LinkedIn: Economic Connections

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CAMP - Canadian Association of Marketing ProfessionalsCAMP’s first ever Newmarket session was hosted at Treefrog’s spacious and welcoming venue on Davis Drive, close to downtown Newmarket on September 22. More than 40 marketers and entrepreneurs joined us for an evening of insights into LinkedIn. Our speaker was none other than CEO Sean Stephens. First off, Sean Stephens is the epitome of a fun leader. Speaking with an energy that gives away his passion, we could tell Sean not only knew LinkedIn inside out, but he loves this stuff. There is no better way to enjoy a night of learning when our instructor enjoys it so much himself. With 12 million Canadians with LinkedIn profiles, it’s our best way of connecting with people to grow our business (or our careers). While there was a ton of advice imparted, here are my top takeaways from the evening:
  1. LinkedIn is a tool for economic connections. It’s meant to grow your business and improve your bottom line, and hence, should be approached as such. Users on LinkedIn should understand this, and know that the contacts they receive are often sales or marketing related. Understanding this purpose will ensure that you’re connecting with potential economic connections (as we only have so many free invitations, so use them wisely!)
    • Sean’s rule: Connect with someone if you need to remember their name. That means a business connection, client, collaborator, potential employer or source for referrals. It may not mean random folks that send you invitations.CAMP - Canadian Association of Marketing Professionals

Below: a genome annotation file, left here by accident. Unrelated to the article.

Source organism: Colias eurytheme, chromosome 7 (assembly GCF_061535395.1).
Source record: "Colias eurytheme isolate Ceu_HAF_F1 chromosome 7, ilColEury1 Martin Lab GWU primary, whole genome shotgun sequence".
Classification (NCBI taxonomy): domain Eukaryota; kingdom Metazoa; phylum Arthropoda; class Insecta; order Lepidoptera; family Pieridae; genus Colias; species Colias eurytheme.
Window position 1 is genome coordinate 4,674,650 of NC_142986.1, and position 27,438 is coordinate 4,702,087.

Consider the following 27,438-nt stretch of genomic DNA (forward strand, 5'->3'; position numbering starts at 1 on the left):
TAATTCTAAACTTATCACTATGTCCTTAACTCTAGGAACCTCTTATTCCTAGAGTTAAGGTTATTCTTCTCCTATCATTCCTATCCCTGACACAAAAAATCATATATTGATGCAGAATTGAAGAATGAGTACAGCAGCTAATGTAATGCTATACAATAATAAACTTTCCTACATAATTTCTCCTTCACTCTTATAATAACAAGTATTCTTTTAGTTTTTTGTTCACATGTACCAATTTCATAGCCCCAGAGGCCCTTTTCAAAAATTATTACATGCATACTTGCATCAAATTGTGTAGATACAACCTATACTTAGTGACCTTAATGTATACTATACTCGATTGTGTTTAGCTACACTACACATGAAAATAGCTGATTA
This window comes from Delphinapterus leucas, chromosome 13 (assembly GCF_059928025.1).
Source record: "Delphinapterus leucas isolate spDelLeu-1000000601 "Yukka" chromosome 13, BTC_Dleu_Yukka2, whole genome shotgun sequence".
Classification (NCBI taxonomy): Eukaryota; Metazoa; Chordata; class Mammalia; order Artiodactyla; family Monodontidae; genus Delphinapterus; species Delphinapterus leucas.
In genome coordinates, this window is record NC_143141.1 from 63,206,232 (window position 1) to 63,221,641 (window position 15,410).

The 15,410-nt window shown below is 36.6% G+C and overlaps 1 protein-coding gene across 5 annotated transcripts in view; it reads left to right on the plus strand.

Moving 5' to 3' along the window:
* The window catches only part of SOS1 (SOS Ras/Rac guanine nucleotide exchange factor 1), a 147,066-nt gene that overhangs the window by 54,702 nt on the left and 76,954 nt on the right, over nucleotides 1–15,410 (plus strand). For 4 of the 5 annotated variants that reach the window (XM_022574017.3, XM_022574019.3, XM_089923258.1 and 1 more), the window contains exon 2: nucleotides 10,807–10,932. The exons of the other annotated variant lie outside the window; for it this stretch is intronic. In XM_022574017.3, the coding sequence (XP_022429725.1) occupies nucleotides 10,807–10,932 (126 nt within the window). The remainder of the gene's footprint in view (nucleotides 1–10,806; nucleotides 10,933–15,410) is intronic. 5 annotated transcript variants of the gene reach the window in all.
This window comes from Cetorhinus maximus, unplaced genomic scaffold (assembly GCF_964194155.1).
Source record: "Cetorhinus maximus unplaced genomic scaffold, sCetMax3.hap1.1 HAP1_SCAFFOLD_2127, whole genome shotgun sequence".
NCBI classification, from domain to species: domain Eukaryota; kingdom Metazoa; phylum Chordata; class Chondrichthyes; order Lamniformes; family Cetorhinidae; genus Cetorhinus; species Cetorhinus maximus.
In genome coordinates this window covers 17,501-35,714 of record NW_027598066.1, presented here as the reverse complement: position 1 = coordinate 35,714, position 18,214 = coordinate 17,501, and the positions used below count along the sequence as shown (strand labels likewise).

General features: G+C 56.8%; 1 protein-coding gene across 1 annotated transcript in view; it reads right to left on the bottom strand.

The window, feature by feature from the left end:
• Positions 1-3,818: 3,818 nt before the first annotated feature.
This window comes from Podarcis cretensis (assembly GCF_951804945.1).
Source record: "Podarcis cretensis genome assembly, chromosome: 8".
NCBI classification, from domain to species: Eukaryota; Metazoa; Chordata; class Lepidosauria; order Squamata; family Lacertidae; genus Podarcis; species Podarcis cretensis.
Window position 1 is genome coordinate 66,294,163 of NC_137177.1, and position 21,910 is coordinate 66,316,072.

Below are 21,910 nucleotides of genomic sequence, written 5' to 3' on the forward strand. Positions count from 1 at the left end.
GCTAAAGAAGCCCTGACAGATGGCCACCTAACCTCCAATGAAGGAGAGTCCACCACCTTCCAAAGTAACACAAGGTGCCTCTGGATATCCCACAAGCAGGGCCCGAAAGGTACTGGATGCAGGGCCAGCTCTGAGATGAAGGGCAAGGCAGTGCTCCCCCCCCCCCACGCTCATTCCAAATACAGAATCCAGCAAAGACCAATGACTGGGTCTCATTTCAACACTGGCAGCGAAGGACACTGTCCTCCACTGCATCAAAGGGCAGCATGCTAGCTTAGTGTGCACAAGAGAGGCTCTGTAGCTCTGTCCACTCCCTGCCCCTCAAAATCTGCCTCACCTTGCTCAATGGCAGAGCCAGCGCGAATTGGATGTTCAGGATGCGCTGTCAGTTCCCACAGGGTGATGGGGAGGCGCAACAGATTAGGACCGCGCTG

2. Use profile settings to your advantage. Sean is a huge advocate of changing your security settings often – for example, if you’re meeting a potential client, change your security settings when viewing her profile so she’ll know you looked her up. Ensure you put them back to private when checking out your competitors’ pages. Further, change your picture every so often, as a new picture shows up in people’s feeds much longer than other updates.
  3. Make your summary count. Your LinkedIn profile is essentially your resume, but shouldn’t read like one. Think about what your potential clients (or employers) care about. Often, it’s not your education, but your skills, recommendations and past projects. You can adjust the position of your profile, so place the more important items at the top.
  4. Groups, groups and more groups. LinkedIn groups are where the magic happens (or to quote Sean, “Groups are secret sauce.” To get to know folks, join groups and comment in groups, as you’ll find this is where a lot of LinkedIn conversations happen.
  5. Endorse. One of the best ways to say hello or remind people you’re around is to endorse them for a skill. These look great on someone’s profile and makes the contact feel good. And, they may in turn endorse you. So do not be stingy with endorsements.
While LinkedIn may not be the best or only social media platform we invest resource into, it should be a major part of our overall focus. Sean’s advice? By the end of the year, focus on building our connections to more than 500, our endorsements to more than 99, and gaining 10 or more recommendations.   CAMP - Canadian Association of Marketing Professionals CAMP - Canadian Association of Marketing Professionals

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